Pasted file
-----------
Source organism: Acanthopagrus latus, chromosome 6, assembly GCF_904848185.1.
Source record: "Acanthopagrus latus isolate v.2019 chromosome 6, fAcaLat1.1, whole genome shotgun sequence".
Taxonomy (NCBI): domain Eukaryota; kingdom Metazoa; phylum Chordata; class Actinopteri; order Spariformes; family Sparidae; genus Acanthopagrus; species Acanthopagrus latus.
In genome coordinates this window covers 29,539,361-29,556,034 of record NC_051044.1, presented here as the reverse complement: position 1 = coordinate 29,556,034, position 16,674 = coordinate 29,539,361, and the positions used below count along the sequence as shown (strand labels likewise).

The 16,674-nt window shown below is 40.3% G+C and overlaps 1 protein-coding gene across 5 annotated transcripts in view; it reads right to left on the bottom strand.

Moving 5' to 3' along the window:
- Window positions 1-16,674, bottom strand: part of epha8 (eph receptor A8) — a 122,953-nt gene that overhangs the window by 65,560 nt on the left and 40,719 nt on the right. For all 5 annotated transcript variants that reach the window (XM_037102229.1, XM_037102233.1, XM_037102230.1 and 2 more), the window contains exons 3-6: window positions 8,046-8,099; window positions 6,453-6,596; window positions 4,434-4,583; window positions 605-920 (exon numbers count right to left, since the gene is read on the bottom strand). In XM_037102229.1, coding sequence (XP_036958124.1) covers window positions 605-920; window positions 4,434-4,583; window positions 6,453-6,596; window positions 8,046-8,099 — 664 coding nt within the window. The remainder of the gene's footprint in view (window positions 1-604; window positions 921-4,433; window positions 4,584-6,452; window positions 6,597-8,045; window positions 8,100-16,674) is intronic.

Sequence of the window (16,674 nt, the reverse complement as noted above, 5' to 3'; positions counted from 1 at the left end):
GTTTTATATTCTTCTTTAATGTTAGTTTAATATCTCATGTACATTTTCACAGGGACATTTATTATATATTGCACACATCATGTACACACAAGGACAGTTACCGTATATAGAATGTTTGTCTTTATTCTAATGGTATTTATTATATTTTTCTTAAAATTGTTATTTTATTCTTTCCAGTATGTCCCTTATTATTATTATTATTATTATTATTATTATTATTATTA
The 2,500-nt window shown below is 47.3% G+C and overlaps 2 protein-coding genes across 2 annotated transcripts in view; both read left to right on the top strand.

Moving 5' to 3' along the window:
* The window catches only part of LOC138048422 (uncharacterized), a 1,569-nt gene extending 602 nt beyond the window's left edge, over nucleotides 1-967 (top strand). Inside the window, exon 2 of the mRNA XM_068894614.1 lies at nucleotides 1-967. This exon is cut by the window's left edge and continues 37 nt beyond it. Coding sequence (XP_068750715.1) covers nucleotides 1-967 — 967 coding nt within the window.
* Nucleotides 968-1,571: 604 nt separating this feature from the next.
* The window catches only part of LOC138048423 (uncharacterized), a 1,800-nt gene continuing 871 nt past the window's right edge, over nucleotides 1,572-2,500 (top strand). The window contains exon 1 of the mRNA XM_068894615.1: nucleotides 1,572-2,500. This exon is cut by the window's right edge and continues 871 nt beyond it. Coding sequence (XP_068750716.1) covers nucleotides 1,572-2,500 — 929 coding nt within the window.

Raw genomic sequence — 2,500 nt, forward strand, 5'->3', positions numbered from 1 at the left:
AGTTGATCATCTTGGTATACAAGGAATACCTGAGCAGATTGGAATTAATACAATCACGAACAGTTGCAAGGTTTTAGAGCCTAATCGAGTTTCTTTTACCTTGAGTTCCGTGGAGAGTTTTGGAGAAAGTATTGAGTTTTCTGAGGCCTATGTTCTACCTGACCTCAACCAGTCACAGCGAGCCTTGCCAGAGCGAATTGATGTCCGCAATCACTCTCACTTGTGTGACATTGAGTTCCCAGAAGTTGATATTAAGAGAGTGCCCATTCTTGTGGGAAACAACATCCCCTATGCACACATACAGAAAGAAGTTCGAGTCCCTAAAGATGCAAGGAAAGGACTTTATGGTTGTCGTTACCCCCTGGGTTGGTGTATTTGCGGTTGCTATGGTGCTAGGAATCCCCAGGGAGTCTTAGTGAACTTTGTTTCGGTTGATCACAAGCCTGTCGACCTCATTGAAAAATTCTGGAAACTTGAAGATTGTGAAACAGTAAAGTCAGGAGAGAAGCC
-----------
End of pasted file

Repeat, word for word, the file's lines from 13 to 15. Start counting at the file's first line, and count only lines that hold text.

* Nucleotides 968-1,571: 604 nt separating this feature from the next.
* The window catches only part of LOC138048423 (uncharacterized), a 1,800-nt gene continuing 871 nt past the window's right edge, over nucleotides 1,572-2,500 (top strand). The window contains exon 1 of the mRNA XM_068894615.1: nucleotides 1,572-2,500. This exon is cut by the window's right edge and continues 871 nt beyond it. Coding sequence (XP_068750716.1) covers nucleotides 1,572-2,500 — 929 coding nt within the window.

Raw genomic sequence — 2,500 nt, forward strand, 5'->3', positions numbered from 1 at the left: